I think that perhaps one of the things that makes us believe that the problem is "bad apples" rather than the situation is that problematic situations don't always produce problematic behaviors. Vernon Smith's team is doing fascinating experiments on the emergence of cooperative behavior and property rights in anarchic systems. It turns out that in most of these systems, there are two possible equilibria: cooperative systems in which everyone gets richer, and systems that stay autarkic, where people stay poor. There's not any particular way of predicting in advance which groups will succeed, no particular awesome people who will obviously make things work. Instead, the outcomes emerge from the interactions between people in the various groups. But even though some groups do develop cooperation, the initial lack of cooperative rules is a "bad" situation--many groups fail to develop cooperative systems.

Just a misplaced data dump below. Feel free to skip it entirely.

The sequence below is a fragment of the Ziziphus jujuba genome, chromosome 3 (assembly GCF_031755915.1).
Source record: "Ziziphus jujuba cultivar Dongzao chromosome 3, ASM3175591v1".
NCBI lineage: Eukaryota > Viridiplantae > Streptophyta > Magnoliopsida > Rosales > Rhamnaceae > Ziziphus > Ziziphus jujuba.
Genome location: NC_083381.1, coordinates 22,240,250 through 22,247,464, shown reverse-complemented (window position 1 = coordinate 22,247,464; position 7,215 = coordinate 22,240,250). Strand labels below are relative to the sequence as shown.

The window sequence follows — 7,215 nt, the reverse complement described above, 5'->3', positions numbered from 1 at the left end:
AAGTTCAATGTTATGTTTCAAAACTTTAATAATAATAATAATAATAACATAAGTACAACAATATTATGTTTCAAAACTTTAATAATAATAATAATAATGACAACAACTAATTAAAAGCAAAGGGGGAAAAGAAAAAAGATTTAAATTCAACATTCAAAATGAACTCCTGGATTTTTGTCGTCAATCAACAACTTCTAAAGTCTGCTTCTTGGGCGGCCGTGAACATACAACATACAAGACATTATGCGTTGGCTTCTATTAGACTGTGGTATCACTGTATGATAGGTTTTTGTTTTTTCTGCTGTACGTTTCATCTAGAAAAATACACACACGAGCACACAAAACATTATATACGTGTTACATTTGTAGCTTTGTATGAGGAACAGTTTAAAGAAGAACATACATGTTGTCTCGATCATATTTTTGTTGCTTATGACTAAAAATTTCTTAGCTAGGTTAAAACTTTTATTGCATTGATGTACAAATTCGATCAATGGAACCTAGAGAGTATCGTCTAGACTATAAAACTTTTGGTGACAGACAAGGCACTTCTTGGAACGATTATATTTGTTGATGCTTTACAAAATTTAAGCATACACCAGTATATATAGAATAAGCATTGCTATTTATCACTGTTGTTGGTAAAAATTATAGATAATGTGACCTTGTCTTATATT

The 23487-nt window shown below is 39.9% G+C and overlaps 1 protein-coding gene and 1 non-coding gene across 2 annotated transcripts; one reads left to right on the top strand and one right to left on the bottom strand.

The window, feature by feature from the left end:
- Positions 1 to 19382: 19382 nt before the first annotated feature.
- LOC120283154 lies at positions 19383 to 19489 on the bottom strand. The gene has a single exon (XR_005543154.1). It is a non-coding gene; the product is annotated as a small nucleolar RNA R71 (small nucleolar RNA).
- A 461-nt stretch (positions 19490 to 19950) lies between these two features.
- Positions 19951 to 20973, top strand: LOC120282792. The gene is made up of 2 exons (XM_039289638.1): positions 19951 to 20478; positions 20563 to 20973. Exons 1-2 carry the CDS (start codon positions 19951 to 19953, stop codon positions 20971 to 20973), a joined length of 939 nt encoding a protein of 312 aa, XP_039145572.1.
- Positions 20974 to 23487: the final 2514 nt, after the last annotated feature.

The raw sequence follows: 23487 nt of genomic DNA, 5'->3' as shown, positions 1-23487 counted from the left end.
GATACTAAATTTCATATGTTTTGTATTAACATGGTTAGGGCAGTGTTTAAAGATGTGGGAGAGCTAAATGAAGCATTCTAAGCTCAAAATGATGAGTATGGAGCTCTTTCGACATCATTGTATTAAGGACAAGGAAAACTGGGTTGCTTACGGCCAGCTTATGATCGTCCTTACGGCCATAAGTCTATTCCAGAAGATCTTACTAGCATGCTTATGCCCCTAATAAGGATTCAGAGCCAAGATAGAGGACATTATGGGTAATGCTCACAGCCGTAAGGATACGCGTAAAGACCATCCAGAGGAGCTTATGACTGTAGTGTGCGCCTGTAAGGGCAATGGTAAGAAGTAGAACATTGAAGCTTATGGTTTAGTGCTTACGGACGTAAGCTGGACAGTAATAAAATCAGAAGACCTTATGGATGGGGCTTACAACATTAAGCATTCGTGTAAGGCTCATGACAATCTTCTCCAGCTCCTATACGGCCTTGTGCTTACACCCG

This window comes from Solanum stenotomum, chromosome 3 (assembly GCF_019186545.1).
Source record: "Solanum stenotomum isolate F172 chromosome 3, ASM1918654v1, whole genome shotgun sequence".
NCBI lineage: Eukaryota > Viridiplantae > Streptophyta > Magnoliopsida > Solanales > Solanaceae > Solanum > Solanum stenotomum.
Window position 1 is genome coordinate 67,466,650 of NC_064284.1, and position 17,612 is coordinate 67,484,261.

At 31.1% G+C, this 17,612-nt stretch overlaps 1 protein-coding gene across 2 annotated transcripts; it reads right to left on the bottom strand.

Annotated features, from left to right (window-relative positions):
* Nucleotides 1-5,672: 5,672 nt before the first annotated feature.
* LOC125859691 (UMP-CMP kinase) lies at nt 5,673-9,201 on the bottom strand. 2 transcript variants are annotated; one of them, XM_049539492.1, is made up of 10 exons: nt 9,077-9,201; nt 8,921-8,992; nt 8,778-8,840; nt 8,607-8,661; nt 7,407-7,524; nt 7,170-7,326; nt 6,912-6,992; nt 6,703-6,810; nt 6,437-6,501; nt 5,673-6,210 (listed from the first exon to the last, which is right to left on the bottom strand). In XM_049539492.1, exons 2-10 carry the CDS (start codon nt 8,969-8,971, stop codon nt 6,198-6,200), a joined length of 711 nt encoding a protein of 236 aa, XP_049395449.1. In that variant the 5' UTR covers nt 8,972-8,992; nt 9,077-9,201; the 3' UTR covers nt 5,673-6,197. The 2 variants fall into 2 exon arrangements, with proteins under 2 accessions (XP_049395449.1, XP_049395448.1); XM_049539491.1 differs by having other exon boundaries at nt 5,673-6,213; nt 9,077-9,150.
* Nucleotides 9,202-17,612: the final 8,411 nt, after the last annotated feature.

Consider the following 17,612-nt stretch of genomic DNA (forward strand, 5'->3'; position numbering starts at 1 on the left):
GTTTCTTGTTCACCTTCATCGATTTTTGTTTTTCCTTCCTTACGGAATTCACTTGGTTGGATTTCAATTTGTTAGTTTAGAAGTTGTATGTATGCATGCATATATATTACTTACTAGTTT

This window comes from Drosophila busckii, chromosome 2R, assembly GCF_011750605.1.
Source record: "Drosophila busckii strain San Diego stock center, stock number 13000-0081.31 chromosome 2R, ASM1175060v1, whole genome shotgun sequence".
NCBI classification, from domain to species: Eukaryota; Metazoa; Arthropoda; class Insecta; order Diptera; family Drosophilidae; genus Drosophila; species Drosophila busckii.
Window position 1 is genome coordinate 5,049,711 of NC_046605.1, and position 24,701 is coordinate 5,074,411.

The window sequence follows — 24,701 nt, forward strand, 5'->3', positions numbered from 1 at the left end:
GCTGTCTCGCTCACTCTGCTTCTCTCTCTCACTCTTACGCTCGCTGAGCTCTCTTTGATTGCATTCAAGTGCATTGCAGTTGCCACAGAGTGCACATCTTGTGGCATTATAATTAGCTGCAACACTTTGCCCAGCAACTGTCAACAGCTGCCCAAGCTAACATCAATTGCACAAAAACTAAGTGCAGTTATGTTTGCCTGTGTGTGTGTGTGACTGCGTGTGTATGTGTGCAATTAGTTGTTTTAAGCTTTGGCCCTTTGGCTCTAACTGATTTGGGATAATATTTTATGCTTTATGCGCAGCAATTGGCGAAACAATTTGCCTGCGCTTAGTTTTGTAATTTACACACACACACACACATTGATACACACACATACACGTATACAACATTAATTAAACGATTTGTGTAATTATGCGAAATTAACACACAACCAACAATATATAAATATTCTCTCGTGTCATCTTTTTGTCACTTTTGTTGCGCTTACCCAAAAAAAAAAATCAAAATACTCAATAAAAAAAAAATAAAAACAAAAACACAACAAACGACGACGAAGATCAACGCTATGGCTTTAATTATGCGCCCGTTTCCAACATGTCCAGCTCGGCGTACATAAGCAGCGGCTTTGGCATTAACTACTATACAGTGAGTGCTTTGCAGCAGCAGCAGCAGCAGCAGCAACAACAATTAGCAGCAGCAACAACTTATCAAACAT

The fact that some groups succeed and some fail, though, focuses us on the characteristics of the people in the group, rather than the context in which the group operates. Yet in Zimbardo's famous prison experiment, the students were selected for their apparent healthiness on psychological tests, and the researchers decided which would be prisoners, and which guards, by flipping a coin.

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